There are plenty of topics to help you strike up a conversation: the weather, for one. Londoners tend to scurry outside at the slightest hint of sunshine, so feel free to look for a parting of the clouds and mention how lovely it is. It will also be painfully obvious that you're a Yank, so here's you're chance to dispel some of those misconceptions about loud-mouthed, gun-toting Americans.

How should one actually meet these strangers? (Remember, you're the foreigner!) A good bet is to head to your "local" -- the local pub, that is. The pub is the great equalizer in what is still quite a class-conscious society. For good or ill, you don't have to worry about that. As an ex-colony, you're on the lowest rung of the totem pole anyway and there's not really much to be done about it. Besides, you're thirsty.

Local Color

Drinking laws are about to change, but for the time being, you'll notice great bouts of concentrated drinking in the late afternoons and early evenings. Pubs close at 23h00 (don't get excited; that's 11 PM). As an informal rule, try to avoid any place that has a rodent or particularly disgusting critter in its name: The Slug & Lettuce, The Rat & Parrot, and so on. The names sound traditional but inside there's too much blonde wood and fancy food, and not enough authentic pub atmosphere.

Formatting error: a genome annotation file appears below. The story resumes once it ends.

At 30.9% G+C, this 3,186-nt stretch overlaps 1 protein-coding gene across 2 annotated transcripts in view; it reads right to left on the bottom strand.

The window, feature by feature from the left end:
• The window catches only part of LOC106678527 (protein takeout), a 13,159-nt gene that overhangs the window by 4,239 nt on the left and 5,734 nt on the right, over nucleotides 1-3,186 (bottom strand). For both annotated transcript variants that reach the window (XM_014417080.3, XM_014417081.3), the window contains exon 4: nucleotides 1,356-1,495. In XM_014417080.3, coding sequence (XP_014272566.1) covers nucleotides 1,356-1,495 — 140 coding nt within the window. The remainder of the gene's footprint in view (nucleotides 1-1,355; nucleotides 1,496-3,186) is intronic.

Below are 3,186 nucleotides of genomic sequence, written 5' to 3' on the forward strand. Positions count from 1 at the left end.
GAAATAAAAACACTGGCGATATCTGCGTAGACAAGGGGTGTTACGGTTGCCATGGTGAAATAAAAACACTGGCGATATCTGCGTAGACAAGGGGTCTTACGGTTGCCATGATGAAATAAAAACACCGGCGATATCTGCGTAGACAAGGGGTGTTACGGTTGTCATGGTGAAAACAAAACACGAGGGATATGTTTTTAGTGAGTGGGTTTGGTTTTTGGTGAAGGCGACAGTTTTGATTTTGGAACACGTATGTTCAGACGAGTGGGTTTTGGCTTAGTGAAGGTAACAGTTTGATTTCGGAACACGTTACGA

The best pubs are ones with a good combination of beers, darts, music, and locals. It's going to be pretty smoky, so be prepared. If the overabundance of second hand smoke starts getting to your brain, sit near an open door or outside if the weather is cooperating. The concept of non-smoking sections, let alone not smoking, hasn't really caught on here yet.

Pick yourself a spot, order up a nice rich pint of Guinness and a packet of crisps -- that's potato chips to you -- and you're on your way. Don't leave a tip, by the way, or you'll be insulting your bartender. And you definitely do not want to do that.

Yes, You Do Actually Sound Like John Wayne

People will notice your accent straight off and, depending on the character of the place you've wandered into, they may feel free to call you a septic tank. This doesn't mean a bar fight is about to break out; it simply means they know you are a Yank. Cockney rhyming slang is enjoying a renaissance, so you may hear a series of very strange sounding phrases whose meaning is fairly obscure.